Anyhow - the real reason for me leaving a message...we are in CT around Christmas - I'd love to join you for a class!! I will be keeping my eyes peeled.


Jesse said...

Fair enough - there are different learning styles. I hate video tutorials, because they rarely provide an overview at the beginning, but other people swear by them. Also a good point about the equipment!

Ruby in the Dust said...

you'd be great, you should totally do it. maybe an existing school or somewhere with the space and tables and everything already set up? I think some people just need that push to get started; a friend of mine was scared she'd make a mess of printing but loved it when she tried. people forget that they used to do it with apples and potatoes when they were little!

Seamingly Sarah said...

I want to follow someone around their printing studio so I can learn all the tricks and tips without making the mistakes myself. I have a mini screen printing press in my basement just collecting dust because I don't know where to start. And what little printing I've done hasn't been as crisp and clear as I would like. I just don't want to troubleshoot, or I don't have to time to.

Billy said...

Although I can follow a tutorial, I think nothing beats personal contact. Sometimes we just don't value enough what we know how to do, because it is so easy for us.

Yay! Go teach! :)

andrea Mckeen said...

I think the creative energy you find in a class can be so wonderful. From the teacher, your fellow students, etc. I do enjoy puzzling through things on my own at times and figuring out my own way of doing something, but visually seeing someone demonstrate a process can fill in many blanks for me. I am a visual learner and watching the process can really help to bring it all together in my mind. And I would most surely pay for a printing class if at all possible!!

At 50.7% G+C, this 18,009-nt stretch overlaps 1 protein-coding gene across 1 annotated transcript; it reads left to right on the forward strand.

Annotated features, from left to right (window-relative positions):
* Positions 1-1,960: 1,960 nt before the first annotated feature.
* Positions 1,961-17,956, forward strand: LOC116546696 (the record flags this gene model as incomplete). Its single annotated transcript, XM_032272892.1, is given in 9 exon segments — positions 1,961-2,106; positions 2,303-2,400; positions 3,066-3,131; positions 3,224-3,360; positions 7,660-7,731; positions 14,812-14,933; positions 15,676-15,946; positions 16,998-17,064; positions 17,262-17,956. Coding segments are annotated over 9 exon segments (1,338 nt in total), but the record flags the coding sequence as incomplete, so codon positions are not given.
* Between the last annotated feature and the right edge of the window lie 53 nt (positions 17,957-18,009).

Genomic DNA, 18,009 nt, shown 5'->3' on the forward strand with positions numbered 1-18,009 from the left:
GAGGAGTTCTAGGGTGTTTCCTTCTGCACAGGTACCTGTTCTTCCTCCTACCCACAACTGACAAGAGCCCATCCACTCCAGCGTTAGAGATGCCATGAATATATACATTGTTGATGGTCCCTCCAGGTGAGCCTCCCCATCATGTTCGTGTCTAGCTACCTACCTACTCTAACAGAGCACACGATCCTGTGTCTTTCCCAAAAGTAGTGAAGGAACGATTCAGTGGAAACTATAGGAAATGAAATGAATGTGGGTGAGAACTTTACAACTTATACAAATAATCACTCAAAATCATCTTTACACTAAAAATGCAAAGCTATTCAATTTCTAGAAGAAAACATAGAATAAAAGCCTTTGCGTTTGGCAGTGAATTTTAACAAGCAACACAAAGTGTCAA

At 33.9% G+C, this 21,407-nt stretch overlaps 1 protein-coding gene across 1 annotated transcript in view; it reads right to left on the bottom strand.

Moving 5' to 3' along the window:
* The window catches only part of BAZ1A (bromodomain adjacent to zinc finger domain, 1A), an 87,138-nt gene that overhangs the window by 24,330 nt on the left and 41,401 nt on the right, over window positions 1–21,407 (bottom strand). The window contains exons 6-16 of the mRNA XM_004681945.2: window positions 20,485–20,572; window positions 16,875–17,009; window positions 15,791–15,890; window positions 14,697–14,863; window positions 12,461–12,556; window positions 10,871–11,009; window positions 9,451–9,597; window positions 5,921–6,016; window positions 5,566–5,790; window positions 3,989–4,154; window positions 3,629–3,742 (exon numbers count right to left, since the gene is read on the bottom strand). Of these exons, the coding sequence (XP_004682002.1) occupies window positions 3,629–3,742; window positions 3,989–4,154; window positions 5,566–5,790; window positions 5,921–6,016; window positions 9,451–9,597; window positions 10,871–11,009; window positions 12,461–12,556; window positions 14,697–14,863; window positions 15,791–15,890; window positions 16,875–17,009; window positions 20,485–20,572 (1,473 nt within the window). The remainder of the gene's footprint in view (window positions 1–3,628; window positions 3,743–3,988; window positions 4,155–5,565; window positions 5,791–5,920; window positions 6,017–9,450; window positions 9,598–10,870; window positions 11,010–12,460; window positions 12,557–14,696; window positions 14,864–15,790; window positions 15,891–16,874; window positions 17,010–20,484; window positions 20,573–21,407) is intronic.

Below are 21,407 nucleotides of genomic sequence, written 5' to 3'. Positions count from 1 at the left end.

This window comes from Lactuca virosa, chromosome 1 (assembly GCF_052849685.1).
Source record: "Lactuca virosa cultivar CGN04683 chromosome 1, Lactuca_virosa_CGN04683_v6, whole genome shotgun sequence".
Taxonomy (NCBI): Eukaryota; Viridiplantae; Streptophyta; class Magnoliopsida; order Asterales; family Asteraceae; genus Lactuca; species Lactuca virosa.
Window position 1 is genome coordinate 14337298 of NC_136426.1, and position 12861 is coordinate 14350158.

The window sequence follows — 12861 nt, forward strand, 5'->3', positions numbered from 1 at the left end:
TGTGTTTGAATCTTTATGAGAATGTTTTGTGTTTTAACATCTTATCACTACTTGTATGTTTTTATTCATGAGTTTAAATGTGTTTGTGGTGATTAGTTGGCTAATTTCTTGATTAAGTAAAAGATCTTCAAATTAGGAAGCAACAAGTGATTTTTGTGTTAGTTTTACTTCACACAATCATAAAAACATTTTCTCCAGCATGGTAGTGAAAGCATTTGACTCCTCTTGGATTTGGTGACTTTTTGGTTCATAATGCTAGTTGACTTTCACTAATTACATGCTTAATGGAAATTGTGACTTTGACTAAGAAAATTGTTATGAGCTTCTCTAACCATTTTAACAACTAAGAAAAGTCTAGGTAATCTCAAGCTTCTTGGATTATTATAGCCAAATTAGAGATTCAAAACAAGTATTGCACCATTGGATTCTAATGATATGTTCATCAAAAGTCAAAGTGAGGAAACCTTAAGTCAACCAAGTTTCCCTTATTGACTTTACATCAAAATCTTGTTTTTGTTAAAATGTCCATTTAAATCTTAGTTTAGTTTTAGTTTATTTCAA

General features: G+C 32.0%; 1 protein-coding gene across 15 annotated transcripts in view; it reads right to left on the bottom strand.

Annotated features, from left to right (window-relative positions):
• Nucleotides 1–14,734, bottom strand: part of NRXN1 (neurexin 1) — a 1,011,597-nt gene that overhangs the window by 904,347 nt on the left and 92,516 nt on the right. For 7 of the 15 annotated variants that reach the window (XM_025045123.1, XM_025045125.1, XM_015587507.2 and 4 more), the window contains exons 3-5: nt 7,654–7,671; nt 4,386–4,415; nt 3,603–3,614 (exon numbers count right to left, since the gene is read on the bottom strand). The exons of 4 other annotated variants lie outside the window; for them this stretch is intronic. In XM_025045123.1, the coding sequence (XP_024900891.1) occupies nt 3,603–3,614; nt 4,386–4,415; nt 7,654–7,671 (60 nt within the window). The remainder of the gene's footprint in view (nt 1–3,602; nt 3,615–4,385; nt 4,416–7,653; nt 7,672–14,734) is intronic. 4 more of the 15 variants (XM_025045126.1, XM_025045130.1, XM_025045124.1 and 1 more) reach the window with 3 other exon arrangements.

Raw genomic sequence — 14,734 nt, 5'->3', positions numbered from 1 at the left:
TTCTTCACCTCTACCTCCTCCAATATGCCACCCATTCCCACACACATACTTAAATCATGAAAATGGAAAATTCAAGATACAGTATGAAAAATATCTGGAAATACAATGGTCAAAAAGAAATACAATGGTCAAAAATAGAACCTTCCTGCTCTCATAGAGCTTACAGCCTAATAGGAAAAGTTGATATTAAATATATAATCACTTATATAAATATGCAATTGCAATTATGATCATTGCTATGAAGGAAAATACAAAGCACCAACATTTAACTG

Danielle | In Stolen Moments said...

I am a long-time lurker (and fellow printmaker) and I've gotta say - I hear ya!

I've so often gotten comments at shows that people can't learn how to do what I do, and in my mind I can't help but think how simple it is and how if they really set their mind to it they could learn and they could do even better than I do! I think you are right, it speaks to our educational system and I certainly hope my own children grow up with a can-do attitude!

That being said, classes would be awesome as that contact with other creative people can be so contagious. I would actually love to participate in a class, not necessarily for the skills (though I'm sure I'd learn loads) but for the contact. And speaking of learning loads, I've had a lingering question about your printmaking that you touched on in this post.

You make your own blocks! I get that you use un-mounted lino (I am starting to work that way as well because I'm tiring of the warping that's been happening to my mounted blocks). I see that yours are attached to some sort of clear plastic in some shots. Care to share what you use there? Where you get it?

Thanks for blogging. I learn a lot from this space (and just get inspired!)

Jesse said...

I agree, there are lots of benefits to classes beyond simply learning some skills.

As for the blocks, I cut them from unmounted plastic lino, then glue them to perspex blocks. You can get a good look at them here: http://jezzeblog.blogspot.com/2011/02/transparency.html and here: http://jezzeblog.blogspot.com/2011/04/august-prints.html